In DHL Express France v. Chronopost, the Grand Chamber considered how “Community” the Community Trade Mark really is. (Cf. Regulation 40/94) If you have a judgement from a Community trade mark court finding an infringement of your trade mark, to what extent does that help you elsewhere in the EU? According to the Court, the first rule is that such a prohibition “extends, as a rule, to the entire area of the European Union”. After that, when it comes to the subject of enforcement through penalty payments and such like, things get more murky.
The Commission had an infringement/failure to transpose case declared inadmissible because they didn’t give Romania the opportunity to respond to their claim that Romania’s legislation was insufficient to transpose the relevant directive. Commission v. Romania
In Painer v. Standard VerlagsGmbH et al., the tragic case of Natascha Kampusch makes it all the way up to the European Court of Justice. The legal issue concerns the rights of the photographer who took a picture of the girl before she was kidnapped, a picture that was published all over the media when she disappeared, and again when she escaped. AG Trstenjak’s opinion is mostly unfavourable for the photographer: she probably won’t be able to sue all the offenders at once, and her rights under Directive 2001/29 were not violated, except her right to be identified as the author.
AG Bot provides a rule for when Turkish workers can be sent back to Turkey on the grounds that they have committed a crime: The person’s behaviour has to be a “current, real and sufficiently serious threat to a fundamental interest of society” (my translation). Cf. Decision 1/80 and art. 28(3)(a) of the Free Movement Directive 2004/38, which establishes the important cut-off of 10 years residence in the host MS, which the plaintiff here met. Nural Ziebell v. Land Baden Württemberg (NL, DE, FR)
In another Turkish case, AG Kokott explains that “the prohibition of abuse of rights is a general principle of EU law” (par 29). She concludes that that rule cannot be used to render the standstill clause of art. 41(1) Additional Protocol inoperative. Instead, she argues that the national court should examine what the consequences are of Mr. Oguz’s abuse of right for his position under national law, i.e. under the substantive rules that art. 41(1) aims at. Oguz v. Secretary of State for the Home Department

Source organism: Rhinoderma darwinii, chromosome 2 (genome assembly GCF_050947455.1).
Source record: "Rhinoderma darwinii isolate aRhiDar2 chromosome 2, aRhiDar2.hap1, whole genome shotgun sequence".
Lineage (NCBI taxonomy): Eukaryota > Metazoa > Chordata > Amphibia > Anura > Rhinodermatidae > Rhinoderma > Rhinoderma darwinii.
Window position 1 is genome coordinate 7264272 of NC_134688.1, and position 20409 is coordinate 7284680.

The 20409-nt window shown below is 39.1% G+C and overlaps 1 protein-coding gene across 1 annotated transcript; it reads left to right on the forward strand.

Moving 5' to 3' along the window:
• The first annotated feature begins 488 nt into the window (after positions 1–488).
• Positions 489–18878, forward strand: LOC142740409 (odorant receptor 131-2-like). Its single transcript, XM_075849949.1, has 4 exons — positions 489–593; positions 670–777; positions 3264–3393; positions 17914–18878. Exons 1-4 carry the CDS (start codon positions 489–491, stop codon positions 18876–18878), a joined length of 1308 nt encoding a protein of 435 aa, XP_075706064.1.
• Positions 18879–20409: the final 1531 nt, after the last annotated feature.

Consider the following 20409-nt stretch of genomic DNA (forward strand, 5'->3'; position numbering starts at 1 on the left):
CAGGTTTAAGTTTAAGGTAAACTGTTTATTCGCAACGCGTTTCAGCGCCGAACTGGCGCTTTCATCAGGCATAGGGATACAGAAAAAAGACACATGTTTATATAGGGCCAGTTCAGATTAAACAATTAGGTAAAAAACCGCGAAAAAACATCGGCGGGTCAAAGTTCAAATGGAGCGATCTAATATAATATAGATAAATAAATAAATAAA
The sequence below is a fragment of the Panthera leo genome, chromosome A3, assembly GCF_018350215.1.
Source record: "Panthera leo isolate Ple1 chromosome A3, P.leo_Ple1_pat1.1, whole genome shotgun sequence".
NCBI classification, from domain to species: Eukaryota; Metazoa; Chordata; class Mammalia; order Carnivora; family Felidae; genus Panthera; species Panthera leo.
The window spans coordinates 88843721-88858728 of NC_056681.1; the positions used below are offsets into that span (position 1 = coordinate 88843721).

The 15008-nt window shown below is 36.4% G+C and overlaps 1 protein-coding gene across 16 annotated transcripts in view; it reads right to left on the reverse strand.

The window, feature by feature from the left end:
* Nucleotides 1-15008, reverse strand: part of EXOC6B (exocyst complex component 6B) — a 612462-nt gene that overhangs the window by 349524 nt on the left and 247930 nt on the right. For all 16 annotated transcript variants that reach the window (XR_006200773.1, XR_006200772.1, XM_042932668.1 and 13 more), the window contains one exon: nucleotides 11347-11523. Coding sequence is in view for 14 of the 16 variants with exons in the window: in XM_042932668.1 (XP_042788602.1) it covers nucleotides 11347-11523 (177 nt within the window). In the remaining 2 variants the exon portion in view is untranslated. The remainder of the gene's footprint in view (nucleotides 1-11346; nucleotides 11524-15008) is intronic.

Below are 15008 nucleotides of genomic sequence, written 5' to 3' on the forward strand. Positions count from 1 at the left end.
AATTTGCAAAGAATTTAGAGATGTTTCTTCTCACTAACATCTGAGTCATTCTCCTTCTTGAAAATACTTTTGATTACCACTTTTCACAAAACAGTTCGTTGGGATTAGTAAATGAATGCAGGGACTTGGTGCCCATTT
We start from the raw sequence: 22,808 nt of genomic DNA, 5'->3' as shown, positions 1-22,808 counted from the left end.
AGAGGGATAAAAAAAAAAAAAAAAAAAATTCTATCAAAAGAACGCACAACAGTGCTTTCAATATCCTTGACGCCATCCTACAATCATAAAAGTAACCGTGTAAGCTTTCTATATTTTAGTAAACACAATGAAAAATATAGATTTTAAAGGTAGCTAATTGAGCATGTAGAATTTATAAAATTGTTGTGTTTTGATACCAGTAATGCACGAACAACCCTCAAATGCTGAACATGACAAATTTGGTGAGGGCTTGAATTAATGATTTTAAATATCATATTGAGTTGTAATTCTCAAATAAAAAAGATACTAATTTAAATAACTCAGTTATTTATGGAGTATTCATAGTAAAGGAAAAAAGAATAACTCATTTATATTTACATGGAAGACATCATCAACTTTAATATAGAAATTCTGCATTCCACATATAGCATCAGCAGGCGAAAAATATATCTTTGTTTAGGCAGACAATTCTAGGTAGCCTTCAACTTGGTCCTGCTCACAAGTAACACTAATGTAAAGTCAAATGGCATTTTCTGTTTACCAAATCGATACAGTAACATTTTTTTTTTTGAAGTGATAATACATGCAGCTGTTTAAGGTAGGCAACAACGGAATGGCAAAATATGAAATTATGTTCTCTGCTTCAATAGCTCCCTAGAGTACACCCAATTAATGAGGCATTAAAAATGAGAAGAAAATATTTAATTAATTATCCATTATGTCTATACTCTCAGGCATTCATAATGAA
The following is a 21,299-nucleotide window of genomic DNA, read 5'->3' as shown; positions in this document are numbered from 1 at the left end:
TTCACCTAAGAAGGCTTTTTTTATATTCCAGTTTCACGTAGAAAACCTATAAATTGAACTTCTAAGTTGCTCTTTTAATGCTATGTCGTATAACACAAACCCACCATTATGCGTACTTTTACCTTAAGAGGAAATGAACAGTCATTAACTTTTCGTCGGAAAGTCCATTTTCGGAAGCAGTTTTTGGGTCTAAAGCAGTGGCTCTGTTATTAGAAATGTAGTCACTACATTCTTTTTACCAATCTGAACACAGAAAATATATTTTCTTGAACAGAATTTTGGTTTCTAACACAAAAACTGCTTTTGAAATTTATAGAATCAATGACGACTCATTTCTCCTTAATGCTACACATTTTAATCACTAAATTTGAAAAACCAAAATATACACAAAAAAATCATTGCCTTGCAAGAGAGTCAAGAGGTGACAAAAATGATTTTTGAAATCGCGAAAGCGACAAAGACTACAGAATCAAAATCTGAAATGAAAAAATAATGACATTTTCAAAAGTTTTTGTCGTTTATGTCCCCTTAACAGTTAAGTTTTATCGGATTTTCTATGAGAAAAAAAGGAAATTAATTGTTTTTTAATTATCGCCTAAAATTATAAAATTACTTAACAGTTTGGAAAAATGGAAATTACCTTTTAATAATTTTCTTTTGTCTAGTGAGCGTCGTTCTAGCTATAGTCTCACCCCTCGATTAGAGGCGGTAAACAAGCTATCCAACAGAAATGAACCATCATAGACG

Also by AG Kokott: two enormous slapdowns of DG Comp. She proposes that two cartel fines against Solvay should be annulled on appeal. The Commission (and the CFI) unreasonably denied Solvay access to large parts of the dossier, never mind that they lost part of it, and the whole thing took way too long. (In both cases, the original Commission decision dates from 1990, and was replaced by a new one in 2000 after the first one was annulled.) A case is still pending before the ECtHR dealing with this same matter. Solvay v. Commission and Solvay v. Commission (NL, DE, FR)
Finally, AG Cruz Villalón has an opinion about peer-to-peer file exchange. He argues that the relevant provisions of EU copyright and internet law, as well as the EU Charter of fundamental rights, should be interpreted as denying the Belgian copyright organisation Sabam the right to sue to have such peer-to-peer networks shut down. Scarlet v. Sabam (FR)P.S. The archive of these emails is here.